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West Virginia Reaches $2.65 Million Settlement with Volkswagen

Volkswagen Diesel Engine
Magnus Manske
/
wikimedia commons

West Virginia has reached a $2.65 million settlement with Volkswagen AG and two of its affiliates in a lawsuit over the automaker's emissions-rigging scandal, state Attorney General Patrick Morrisey announced Tuesday.

Morrisey announced the settlement with Volkswagen and its Audi and Porsche brands.

German automaker Volkswagen admitted rigging diesel emissions technology to pass U.S. smog tests. The lawsuit alleged the scheme led to false advertising because the self-described "clean diesel" engines actually emitted up to 40 times the legal limit of nitrogen oxide.

Volkswagen acknowledged it knowingly defeated the EPA's testing routine for seven years before being caught by the International Council on Clean Transportation, which hired West Virginia University researchers to test a VW on real roads.

The state filed the lawsuit against Volkswagen in October 2015.

Volkswagen Group of America spokeswoman Jeannine Ginivan said in a statement that the agreement resolves claims asserted by West Virginia related to the diesel case "and is another important step forward for our company and our shareholders."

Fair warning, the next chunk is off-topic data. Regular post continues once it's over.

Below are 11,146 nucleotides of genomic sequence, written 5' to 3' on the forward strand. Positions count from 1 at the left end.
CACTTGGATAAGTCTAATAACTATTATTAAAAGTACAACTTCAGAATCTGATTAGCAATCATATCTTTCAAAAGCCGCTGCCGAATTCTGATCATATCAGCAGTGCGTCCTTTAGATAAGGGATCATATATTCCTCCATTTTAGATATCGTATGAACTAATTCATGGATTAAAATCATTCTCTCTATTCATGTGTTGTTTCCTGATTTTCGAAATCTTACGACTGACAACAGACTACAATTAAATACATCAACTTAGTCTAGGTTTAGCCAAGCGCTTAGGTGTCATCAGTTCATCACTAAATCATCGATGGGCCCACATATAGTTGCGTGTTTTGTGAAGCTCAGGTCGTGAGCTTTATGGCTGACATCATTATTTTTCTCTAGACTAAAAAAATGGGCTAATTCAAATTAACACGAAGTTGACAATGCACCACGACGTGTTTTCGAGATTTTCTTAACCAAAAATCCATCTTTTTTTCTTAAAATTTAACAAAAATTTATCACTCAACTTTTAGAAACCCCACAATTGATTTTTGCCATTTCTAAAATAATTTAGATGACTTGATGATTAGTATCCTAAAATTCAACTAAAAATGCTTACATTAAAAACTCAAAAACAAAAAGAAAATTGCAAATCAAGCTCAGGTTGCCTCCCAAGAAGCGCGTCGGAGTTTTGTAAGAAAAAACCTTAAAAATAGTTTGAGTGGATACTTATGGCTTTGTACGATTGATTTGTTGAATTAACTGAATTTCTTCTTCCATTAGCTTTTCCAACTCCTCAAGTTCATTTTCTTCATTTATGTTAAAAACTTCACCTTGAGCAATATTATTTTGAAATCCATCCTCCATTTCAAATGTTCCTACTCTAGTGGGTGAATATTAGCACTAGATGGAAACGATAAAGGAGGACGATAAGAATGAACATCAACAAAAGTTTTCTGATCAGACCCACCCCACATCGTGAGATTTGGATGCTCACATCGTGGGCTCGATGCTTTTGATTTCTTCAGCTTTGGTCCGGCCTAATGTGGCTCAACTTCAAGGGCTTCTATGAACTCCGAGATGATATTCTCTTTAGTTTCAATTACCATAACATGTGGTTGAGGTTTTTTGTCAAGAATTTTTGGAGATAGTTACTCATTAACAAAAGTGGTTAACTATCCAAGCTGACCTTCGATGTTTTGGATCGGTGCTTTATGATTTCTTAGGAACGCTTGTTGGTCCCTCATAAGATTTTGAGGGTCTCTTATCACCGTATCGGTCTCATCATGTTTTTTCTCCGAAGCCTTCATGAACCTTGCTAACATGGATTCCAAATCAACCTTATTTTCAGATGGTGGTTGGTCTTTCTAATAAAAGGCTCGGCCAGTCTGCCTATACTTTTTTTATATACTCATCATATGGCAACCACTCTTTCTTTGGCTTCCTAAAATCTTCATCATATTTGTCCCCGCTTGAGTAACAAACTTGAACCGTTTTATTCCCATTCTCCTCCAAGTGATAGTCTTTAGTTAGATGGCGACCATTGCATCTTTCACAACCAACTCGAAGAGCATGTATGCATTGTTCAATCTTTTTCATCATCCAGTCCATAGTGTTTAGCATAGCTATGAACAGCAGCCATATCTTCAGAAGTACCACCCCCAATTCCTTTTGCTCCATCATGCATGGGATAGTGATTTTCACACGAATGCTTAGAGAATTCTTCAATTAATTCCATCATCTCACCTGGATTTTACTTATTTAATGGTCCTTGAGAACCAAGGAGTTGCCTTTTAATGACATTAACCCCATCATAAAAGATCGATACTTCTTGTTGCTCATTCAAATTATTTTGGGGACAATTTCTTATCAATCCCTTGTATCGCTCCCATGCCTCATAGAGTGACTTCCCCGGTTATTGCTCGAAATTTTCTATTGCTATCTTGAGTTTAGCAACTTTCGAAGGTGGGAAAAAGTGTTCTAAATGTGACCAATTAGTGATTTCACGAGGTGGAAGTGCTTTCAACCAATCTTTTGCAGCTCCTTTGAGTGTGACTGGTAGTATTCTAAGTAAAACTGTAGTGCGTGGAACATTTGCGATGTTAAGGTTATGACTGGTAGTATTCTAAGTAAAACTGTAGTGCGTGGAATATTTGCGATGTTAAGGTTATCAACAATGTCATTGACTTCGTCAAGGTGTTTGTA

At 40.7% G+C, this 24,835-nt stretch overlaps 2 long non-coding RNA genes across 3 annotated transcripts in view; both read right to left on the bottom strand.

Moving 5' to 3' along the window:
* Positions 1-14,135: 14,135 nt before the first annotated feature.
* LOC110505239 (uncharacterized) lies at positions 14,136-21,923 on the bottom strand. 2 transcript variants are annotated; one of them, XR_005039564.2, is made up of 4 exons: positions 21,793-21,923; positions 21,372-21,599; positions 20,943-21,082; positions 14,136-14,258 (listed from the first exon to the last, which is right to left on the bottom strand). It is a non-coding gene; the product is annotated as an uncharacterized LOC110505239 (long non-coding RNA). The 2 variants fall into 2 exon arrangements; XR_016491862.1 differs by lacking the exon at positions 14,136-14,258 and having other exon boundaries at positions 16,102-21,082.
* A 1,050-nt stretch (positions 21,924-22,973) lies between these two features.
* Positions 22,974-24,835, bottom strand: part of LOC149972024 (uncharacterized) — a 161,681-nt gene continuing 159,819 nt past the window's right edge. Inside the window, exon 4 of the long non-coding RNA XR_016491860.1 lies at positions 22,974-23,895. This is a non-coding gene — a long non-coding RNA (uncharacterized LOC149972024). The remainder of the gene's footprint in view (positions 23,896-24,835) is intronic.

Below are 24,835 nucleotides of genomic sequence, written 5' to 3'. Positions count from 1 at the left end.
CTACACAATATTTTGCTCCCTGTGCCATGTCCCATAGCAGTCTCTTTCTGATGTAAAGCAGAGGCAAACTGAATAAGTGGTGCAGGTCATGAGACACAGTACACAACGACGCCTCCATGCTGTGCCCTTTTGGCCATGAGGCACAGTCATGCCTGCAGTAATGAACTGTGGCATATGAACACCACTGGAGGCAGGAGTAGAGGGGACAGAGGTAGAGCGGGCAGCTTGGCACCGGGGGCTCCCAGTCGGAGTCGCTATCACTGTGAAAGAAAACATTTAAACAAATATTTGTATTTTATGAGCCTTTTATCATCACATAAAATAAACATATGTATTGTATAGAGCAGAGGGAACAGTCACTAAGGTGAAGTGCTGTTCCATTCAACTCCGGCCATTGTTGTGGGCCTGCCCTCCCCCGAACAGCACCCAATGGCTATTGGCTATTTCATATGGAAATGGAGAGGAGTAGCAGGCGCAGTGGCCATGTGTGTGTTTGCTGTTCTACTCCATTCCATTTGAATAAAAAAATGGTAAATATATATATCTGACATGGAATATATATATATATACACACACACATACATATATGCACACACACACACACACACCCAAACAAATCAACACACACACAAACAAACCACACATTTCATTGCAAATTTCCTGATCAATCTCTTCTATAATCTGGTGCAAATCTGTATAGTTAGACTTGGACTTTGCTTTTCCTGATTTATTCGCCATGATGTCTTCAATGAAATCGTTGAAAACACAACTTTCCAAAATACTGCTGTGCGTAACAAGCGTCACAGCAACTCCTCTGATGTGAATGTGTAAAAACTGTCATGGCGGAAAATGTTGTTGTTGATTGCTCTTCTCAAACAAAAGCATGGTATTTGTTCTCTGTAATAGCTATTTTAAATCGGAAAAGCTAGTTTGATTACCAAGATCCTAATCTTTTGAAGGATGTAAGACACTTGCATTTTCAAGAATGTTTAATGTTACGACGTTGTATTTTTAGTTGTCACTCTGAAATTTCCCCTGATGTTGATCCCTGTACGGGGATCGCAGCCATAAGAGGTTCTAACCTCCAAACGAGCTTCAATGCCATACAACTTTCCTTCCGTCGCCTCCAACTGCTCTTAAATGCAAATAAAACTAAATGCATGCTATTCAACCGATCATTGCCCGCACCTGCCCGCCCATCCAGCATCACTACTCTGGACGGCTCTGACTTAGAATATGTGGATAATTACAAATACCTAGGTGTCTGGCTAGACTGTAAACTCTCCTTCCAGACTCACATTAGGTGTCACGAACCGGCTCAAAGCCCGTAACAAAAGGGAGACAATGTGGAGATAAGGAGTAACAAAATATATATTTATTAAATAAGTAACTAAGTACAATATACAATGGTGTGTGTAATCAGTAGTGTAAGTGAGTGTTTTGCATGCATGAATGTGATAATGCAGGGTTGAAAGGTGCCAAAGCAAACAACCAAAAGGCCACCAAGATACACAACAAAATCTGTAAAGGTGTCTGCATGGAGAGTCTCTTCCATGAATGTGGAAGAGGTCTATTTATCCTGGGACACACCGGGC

Under the settlement, the automakers agreed to refrain from unfair and deceptive practices in future dealings with West Virginia consumers, Morrisey said in a statement.

Morrisey said the settlement saved the state more than $500,000 in legal fees and likely exceeded the payout it would have received in multistate litigation.

"This settlement marks a huge victory for West Virginia consumers," Morrisey said.

Volkswagen previously agreed to at least $16 billion in civil settlements with environmental authorities and car owners in the United States, and to a $4.3 billion penalty to settle a U.S. criminal investigation.

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